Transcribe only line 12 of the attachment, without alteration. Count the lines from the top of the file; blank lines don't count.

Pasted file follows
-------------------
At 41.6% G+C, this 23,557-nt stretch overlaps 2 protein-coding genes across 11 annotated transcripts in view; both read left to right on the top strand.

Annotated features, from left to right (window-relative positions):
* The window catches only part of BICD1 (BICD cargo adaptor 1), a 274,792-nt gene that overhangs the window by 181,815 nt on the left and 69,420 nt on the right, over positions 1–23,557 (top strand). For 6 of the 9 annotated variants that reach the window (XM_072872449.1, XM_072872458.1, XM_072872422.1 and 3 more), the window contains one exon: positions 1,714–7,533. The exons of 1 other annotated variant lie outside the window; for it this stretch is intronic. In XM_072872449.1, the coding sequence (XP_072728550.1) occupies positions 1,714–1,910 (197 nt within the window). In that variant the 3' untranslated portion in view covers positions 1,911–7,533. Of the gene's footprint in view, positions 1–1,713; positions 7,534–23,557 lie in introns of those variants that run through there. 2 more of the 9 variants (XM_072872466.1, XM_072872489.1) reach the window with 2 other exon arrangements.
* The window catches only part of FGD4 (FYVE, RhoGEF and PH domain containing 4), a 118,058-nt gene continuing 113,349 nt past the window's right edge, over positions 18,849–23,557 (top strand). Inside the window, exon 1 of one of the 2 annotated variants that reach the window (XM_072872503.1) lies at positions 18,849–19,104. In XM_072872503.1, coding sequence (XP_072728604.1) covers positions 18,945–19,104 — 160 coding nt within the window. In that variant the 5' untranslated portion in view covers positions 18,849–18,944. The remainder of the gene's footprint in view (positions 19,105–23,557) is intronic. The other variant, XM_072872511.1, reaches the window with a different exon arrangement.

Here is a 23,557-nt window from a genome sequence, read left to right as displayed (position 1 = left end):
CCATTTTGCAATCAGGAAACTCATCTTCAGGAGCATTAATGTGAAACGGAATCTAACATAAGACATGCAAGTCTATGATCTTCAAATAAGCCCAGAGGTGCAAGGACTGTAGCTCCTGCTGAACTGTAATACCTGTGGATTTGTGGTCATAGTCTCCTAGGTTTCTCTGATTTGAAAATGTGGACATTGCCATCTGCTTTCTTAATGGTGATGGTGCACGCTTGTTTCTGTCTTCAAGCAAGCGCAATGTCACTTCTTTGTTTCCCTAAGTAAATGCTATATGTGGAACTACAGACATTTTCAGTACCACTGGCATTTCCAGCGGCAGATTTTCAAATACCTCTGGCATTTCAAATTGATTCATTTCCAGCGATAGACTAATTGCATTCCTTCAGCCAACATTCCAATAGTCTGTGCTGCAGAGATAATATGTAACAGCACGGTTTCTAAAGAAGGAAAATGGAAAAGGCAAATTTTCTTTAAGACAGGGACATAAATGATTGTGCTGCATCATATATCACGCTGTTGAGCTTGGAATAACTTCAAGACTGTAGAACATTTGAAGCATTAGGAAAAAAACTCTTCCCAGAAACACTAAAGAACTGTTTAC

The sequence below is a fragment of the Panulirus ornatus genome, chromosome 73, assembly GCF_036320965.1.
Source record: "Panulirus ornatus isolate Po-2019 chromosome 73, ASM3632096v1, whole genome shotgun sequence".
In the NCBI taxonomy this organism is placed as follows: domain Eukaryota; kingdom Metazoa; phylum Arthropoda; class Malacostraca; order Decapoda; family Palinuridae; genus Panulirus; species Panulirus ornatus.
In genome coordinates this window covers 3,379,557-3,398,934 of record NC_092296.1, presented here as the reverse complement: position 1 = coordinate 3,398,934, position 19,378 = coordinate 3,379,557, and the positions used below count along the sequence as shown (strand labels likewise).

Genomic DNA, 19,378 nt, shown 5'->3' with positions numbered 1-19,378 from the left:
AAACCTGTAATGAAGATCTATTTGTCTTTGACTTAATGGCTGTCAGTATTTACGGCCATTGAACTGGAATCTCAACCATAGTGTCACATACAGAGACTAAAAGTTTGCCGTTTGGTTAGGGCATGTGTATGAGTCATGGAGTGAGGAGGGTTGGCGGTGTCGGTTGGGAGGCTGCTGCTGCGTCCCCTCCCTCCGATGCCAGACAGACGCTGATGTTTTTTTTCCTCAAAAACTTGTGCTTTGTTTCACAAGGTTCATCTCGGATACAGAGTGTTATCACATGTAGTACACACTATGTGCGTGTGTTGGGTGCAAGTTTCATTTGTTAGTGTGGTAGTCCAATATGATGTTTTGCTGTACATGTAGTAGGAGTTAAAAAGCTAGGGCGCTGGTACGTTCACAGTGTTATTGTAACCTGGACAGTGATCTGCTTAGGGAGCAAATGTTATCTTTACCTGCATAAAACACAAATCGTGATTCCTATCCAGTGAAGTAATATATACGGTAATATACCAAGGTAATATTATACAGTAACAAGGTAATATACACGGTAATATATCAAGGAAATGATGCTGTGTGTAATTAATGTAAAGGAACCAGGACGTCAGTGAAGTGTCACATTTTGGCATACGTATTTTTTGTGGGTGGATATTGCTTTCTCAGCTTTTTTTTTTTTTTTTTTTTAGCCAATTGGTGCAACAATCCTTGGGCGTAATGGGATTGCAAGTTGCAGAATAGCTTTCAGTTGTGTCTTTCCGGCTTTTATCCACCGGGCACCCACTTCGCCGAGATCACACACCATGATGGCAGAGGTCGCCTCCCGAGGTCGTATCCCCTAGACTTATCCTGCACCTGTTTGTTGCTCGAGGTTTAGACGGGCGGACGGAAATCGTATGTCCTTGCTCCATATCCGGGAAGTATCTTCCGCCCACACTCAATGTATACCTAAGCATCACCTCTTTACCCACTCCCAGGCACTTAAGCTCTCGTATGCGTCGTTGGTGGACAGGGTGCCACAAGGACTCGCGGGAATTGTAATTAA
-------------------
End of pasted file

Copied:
AAACCTGTAATGAAGATCTATTTGTCTTTGACTTAATGGCTGTCAGTATTTACGGCCATTGAACTGGAATCTCAACCATAGTGTCACATACAGAGACTAAAAGTTTGCCGTTTGGTTAGGGCATGTGTATGAGTCATGGAGTGAGGAGGGTTGGCGGTGTCGGTTGGGAGGCTGCTGCTGCGTCCCCTCCCTCCGATGCCAGACAGACGCTGATGTTTTTTTTCCTCAAAAACTTGTGCTTTGTTTCACAAGGTTCATCTCGGATACAGAGTGTTATCACATGTAGTACACACTATGTGCGTGTGTTGGGTGCAAGTTTCATTTGTTAGTGTGGTAGTCCAATATGATGTTTTGCTGTACATGTAGTAGGAGTTAAAAAGCTAGGGCGCTGGTACGTTCACAGTGTTATTGTAACCTGGACAGTGATCTGCTTAGGGAGCAAATGTTATCTTTACCTGCATAAAACACAAATCGTGATTCCTATCCAGTGAAGTAATATATACGGTAATATACCAAGGTAATATTATACAGTAACAAGGTAATATACACGGTAATATATCAAGGAAATGATGCTGTGTGTAATTAATGTAAAGGAACCAGGACGTCAGTGAAGTGTCACATTTTGGCATACGTATTTTTTGTGGGTGGATATTGCTTTCTCAGCTTTTTTTTTTTTTTTTTTTTAGCCAATTGGTGCAACAATCCTTGGGCGTAATGGGATTGCAAGTTGCAGAATAGCTTTCAGTTGTGTCTTTCCGGCTTTTATCCACCGGGCACCCACTTCGCCGAGATCACACACCATGATGGCAGAGGTCGCCTCCCGAGGTCGTATCCCCTAGACTTATCCTGCACCTGTTTGTTGCTCGAGGTTTAGACGGGCGGACGGAAATCGTATGTCCTTGCTCCATATCCGGGAAGTATCTTCCGCCCACACTCAATGTATACCTAAGCATCACCTCTTTACCCACTCCCAGGCACTTAAGCTCTCGTATGCGTCGTTGGTGGACAGGGTGCCACAAGGACTCGCGGGAATTGTAATTAA